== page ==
Japan:-Homeless, Hungry and now Snow.

As if the people of Japan haven’t been through enough, it has now been snowing for the last couple of days, reports are saying it has gone down as far as -3 deg, and with only intermittent power, it must be really cold for everyone. They are estimating that there are around 500 thousand homeless, also around 100 thousand children without parents. The death toll at the time of doing this post stands at 16, 900 people, it is just mind-boggling to imagine that number of people.

Fresh water, and food is scarce at the moment, and people are having to line up in the snow to get whatever provisions they can, but nobody has complained, the people just do whatever they can, to survive this terrible time. There are also reports saying that there is no looting, unlike here in OZ, the looters can’t wait to go through shops and people’s homes when we have our floods or cyclones.

But it is good to see a lot of Country’s are already in Japan and helping as much as possible. The Country’s that I know are there :- Australia, New Zealand, Switzerland, US, Germany and France, these are the one’s I know about. A lot more information in the articles below.

“It is three-below out here so it’s pretty cold especially coming from Australia,” Supt Reeson said. The Australian crew have been joined by Swiss and New Zealand teams in the town. There are 100,000 Japan Self-Defence Forces personnel in the country’s northeast. They are working alongside more than 50,000 US troops and emergency workers from Germany and France. Herald Sun.

JAPAN is continuing to battle a nuclear and humanitarian crisis as engineers work to restore power to the stricken Fukushima nuclear plant, while the toll of dead and missing from the quake and tsunami reaches 16,900. “We’re already seeing families huddling around gas fires for warmth. In these sorts of temperatures, young children are vulnerable to chest infections and flu,” Save the Children’s Steve McDonald said, estimating the disaster had left 100,000 children homeless.  Courier Mail.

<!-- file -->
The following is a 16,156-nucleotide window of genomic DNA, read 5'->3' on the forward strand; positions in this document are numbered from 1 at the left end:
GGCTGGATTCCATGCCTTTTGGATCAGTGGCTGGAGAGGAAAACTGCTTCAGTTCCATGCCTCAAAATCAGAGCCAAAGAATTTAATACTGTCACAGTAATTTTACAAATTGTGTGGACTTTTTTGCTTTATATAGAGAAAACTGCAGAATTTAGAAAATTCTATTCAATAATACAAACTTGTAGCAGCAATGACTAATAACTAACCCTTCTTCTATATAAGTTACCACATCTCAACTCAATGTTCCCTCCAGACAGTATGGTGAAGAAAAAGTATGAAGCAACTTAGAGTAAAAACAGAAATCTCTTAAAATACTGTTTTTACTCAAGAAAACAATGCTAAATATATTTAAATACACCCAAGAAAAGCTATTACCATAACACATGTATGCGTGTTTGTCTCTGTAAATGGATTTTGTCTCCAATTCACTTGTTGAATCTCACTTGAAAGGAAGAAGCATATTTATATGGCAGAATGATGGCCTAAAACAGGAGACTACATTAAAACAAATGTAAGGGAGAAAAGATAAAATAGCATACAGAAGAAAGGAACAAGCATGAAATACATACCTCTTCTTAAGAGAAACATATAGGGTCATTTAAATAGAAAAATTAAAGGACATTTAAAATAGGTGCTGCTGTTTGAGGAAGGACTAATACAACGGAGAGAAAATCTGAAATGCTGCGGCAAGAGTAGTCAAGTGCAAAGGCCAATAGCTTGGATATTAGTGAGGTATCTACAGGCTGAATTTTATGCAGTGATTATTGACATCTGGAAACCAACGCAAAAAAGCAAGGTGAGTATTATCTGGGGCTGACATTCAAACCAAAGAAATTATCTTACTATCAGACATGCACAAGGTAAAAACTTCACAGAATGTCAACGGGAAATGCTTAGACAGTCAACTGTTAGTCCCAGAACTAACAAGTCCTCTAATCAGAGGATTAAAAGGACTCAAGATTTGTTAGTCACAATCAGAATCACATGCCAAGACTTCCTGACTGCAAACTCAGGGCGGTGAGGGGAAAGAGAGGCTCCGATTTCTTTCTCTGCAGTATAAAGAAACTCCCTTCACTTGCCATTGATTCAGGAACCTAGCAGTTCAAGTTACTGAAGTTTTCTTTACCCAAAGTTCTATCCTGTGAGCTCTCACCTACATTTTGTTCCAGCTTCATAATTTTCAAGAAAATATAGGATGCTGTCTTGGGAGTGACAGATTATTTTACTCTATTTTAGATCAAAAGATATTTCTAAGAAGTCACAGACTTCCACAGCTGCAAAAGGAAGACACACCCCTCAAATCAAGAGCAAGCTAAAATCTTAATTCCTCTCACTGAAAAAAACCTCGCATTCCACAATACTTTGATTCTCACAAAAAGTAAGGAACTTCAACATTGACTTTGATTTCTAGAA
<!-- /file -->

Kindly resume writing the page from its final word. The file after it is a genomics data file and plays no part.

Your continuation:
Survivors of Friday’s earthquake and tsunami make hot-water bottles at a shelter Tuesday night, March 15, 2011, in Kesennuma, Miyagi Prefecture, Japan. (AP Photo/Kyodo News)

Japan is confronting an escalating humanitarian crisis with hundreds of thousands of people left homeless in freezing temperatures and millions more braving chronic shortages of food, water and power. The Australian.

“ON the BBC this morning they showed some people wearing masks,” said Tomoko Wilson, exasperated.
“I mean, it’s the hay fever season, that’s why people are wearing masks — not fear of radiation.”
Tomoko and Tom Wilson, an Adelaide man who has lived in Japan for almost 10 years, are stayers and expecting their first child in four weeks. The Australian.

The normally packed shopping strip of Ginza, Tokyo, is dark and deserted (left) as rolling blackouts hit Japan’s capital in the wake of the devastating earthquake and tsunami. Pictures: AP, AFP Source: HWT Image Library

Tokyo it is one of the great cities of the world, home to 13 million and as advanced as any metropolis on the planet. Its lights have been cut, supermarket shelves are empty, there are queues for everything and aftershocks come every day. Herald Sun.

Tiedemann illustrates how the Japanese have kept their dignity in the face of disaster. Illustration: Tiedemann, Daily Telegraph

THERE is stoicism. There is dignity. There is even an unthinkable resilience in the face of major disaster.